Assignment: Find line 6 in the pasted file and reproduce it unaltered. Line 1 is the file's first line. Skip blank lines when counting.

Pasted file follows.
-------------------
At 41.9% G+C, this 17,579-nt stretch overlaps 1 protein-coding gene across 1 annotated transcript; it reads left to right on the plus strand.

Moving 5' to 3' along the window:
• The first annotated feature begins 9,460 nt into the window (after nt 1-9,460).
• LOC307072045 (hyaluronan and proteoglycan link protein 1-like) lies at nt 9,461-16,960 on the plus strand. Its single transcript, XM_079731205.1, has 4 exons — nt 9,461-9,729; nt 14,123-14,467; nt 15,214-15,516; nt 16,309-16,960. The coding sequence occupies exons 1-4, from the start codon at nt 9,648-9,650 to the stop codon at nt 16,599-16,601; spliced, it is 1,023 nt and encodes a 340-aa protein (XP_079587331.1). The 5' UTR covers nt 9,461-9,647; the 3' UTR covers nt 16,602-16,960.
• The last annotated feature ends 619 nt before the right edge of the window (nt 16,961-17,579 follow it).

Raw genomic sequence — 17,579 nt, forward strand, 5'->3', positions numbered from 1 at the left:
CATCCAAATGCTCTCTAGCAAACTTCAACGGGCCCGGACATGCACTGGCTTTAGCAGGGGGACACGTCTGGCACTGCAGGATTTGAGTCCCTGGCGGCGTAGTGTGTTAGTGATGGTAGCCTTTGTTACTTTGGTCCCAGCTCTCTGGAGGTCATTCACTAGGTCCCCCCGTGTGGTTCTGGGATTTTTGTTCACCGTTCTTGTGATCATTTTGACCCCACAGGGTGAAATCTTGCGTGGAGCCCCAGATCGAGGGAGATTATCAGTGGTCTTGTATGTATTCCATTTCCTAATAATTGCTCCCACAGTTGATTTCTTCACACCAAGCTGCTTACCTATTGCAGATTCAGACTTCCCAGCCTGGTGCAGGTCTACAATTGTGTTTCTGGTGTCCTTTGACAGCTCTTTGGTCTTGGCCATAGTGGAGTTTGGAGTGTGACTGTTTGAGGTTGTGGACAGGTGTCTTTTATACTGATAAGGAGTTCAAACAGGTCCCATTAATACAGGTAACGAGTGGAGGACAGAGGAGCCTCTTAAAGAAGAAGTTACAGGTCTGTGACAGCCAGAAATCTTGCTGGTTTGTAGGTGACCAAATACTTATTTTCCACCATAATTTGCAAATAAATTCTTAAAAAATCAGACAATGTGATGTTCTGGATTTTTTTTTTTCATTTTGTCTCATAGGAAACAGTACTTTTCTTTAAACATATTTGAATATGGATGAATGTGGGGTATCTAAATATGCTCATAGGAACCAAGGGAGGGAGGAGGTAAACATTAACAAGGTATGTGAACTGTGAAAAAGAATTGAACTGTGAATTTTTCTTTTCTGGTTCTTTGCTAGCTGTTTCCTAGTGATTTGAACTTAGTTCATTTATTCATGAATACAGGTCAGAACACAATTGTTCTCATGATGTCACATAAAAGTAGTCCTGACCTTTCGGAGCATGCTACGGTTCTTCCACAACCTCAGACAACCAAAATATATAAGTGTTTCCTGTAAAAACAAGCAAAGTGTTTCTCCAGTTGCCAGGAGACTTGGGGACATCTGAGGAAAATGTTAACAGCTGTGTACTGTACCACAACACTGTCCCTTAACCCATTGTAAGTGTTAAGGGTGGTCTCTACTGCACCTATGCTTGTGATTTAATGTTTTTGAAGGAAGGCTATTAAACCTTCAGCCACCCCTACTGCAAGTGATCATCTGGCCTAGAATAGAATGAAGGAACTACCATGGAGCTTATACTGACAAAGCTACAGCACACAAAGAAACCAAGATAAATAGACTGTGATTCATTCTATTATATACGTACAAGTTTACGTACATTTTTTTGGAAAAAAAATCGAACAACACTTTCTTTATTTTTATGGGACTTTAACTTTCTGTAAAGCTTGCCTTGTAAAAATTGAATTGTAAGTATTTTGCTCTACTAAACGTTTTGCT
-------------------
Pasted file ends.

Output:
Raw genomic sequence — 17,579 nt, forward strand, 5'->3', positions numbered from 1 at the left: